“Although there is specific tax relief and exemptions for family businesses, Ireland imposes high inheritance and retirement taxes on family businesses compared to other European countries. The government needs to provide further tax relief for family businesses to make it easier for family businesses to survive.
“In Germany, family recipients of business assets are exempt from 85% of inheritance taxes if the owners do not cut jobs and wages for five years. This makes sense for keeping employment and keeping small business growth ticking over.
“In 2014 KPMG surveyed 23 countries on family business practice. The results show that Ireland ranks 4th highest in terms of the headline rate of tax due on succession through inheritance and 3rd highest in terms of the headline rate of tax due on succession on retirement. This needs to change.
“The full impact of family businesses to the Irish economy is much greater than GDP or employment figures. They are a hugely important part of the fabric of rural and urban communities.”
Dublin MEP, Brian Hayes has today (XXXX) criticised the ‘scaremongering’ that is taking place in relation to the ongoing negotiations of a trade deal between the EU and the US. The Transatlantic Trade and Investment Partnership (TTIP) negotiations have been taken place since 2014 and will hopefully conclude with a deal that is good for jobs and good for investment.
“I have never said that there are no risks with doing a deal with the United States. But change is inevitable. Europe needs this deal more than the United States because Europe is falling behind.”
“TTIP holds huge potential for Ireland through better market access for Irish companies in the USA. Some 21% of all Irish exports already go to the US and an additional €2.4 billion could be added to our real national income with a successful trade agreement.”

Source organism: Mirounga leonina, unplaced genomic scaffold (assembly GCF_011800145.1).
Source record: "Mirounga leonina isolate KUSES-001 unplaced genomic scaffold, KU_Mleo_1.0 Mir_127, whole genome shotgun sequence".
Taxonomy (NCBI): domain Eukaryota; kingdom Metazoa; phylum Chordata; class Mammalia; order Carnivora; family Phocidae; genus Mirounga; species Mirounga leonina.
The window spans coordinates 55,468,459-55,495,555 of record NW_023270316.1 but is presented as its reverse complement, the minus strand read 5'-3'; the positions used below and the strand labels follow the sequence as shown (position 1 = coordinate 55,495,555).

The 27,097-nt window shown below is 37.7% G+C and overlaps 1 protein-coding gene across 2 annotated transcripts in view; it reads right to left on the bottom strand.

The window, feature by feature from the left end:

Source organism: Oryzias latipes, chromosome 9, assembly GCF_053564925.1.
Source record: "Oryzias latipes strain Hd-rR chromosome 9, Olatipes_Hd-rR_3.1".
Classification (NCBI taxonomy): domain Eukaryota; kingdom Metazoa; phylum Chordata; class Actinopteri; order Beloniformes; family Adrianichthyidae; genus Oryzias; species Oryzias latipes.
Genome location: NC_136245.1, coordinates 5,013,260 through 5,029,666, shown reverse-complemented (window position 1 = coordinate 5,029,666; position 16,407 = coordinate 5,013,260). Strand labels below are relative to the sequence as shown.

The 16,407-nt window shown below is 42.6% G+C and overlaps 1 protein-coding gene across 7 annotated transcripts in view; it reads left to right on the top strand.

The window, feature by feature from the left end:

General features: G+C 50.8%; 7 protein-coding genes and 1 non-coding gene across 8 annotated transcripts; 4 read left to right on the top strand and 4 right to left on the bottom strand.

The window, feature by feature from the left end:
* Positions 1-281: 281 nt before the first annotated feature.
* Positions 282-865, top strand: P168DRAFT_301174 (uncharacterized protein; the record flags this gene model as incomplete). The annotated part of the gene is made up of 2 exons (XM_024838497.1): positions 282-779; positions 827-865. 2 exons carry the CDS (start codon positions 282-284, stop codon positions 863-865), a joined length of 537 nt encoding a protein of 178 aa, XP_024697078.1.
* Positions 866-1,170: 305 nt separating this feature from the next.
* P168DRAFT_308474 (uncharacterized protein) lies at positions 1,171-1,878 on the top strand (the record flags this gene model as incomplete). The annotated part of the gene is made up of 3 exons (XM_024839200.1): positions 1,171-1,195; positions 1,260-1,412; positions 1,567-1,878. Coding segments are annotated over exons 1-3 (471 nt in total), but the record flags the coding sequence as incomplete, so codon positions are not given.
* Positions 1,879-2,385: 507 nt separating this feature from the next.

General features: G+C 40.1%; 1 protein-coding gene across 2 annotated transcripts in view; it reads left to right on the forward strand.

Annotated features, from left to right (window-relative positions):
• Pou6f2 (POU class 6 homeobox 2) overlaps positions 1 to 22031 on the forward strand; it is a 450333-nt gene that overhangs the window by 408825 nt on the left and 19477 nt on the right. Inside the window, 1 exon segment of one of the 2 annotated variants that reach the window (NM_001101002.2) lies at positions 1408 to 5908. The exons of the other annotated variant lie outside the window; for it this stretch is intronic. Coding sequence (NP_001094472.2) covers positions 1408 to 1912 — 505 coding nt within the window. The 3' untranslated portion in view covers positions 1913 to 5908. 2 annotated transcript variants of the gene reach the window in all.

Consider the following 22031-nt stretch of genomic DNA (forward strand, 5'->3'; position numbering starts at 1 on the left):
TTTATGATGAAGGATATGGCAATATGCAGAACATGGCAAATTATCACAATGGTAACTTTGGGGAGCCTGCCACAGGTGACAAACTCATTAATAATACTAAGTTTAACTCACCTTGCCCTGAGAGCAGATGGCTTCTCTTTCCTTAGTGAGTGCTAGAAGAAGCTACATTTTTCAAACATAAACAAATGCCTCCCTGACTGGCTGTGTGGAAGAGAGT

“More than any other country in Europe we are so well positioned to take up the opportunities of a TTIP deal.”
“Establishing a trade agreement means the creation of more jobs and investment in Ireland. It is about abolishing customs duty for companies, dismantling regulatory barriers and improving co-operation when establishing international standards. It means a company based in Ireland employing 30 people would be able sell their products directly to customers in the USA without paying customs taxes and other tariffs. Ultimately it means more profit for the Irish company, allowing it to expand and employ more people.”
“In any dispute between countries a means of resolving disputes has to be found. The ISDS process is transparent in that publically appointed, independent judges in public hearings will preside over the rulings. There will be no secret courts as claimed by opponents of TTIP.”
“I am not suggesting that this potential deal is without risks. I’m not suggesting it is perfect – but at the very least people should withhold their judgement until we have a final deal that can be voted upon.”
What is really depressing about the comments made so far from opponents is that they are all about party politics and trying to gain narrow party advantage. Exaggerated claims and arguments that the opponents know are baseless go unchallenged. We need a rational debate – dealing honesty with the pros and cons – rather than knee jerk reactions,” concluded Mr Hayes.